Context
The Temptation of Jesus
1Then Jesus was led up by the Spirit into the wilderness to be tempted by the devil. 2And after He had fasted forty days and forty nights, He then became hungry. 3And the tempter came and said to Him, "If You are the Son of God, command that these stones become bread."…
Cross References
Exodus 34:28
Moses was there with the LORD forty days and forty nights without eating bread or drinking water. And he wrote on the tablets the words of the covenant--the Ten Commandments.

1 Kings 19:8
So he got up and ate and drank. Strengthened by that food, he traveled forty days and forty nights until he reached Horeb, the mountain of God.

Matthew 25:35
For I was hungry and you gave me something to eat, I was thirsty and you gave me something to drink, I was a stranger and you invited me in,

Matthew 25:42
For I was hungry and you gave me nothing to eat, I was thirsty and you gave me nothing to drink,
Treasury of Scripture

And when he had fasted forty days and forty nights, he was afterward an hungered.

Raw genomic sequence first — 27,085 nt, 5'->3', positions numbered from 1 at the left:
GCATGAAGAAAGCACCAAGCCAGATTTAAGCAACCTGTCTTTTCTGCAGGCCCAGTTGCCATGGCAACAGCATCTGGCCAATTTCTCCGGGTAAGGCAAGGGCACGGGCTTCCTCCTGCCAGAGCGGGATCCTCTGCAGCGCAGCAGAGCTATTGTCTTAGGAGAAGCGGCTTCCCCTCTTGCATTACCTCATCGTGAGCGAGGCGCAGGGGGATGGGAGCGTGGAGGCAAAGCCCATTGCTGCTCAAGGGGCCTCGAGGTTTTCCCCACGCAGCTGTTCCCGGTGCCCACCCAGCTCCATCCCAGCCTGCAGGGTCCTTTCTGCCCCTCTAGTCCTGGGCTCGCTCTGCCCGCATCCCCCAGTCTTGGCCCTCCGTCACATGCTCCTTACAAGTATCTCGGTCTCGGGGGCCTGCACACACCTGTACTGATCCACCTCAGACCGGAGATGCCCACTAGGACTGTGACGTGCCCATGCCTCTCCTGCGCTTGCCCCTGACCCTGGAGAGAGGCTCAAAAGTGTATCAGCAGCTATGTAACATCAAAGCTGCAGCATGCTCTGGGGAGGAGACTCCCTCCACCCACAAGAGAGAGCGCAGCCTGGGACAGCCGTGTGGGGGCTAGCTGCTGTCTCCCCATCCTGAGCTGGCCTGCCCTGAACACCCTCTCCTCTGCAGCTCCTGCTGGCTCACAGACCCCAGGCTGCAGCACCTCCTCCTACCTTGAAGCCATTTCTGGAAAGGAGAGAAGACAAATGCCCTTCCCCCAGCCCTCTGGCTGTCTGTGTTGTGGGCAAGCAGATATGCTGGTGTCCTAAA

fasted.

Exodus 24:18 And Moses went into the middle of the cloud, and got him up into …

Exodus 34:28 And he was there with the LORD forty days and forty nights; he did …

Deuteronomy 9:9,18,25 When I was gone up into the mount to receive the tables of stone, …

Deuteronomy 18:18 I will raise them up a Prophet from among their brothers, like to …

1 Kings 19:8 And he arose, and did eat and drink, and went in the strength of …

Luke 4:2 Being forty days tempted of the devil. And in those days he did eat …

he was.

Matthew 21:18 Now in the morning as he returned into the city, he hungry.

Mark 11:12 And on the morrow, when they were come from Bethany, he was hungry:

John 4:6 Now Jacob's well was there. Jesus therefore, being wearied with his …

Hebrews 2:14-17 For as much then as the children are partakers of flesh and blood, …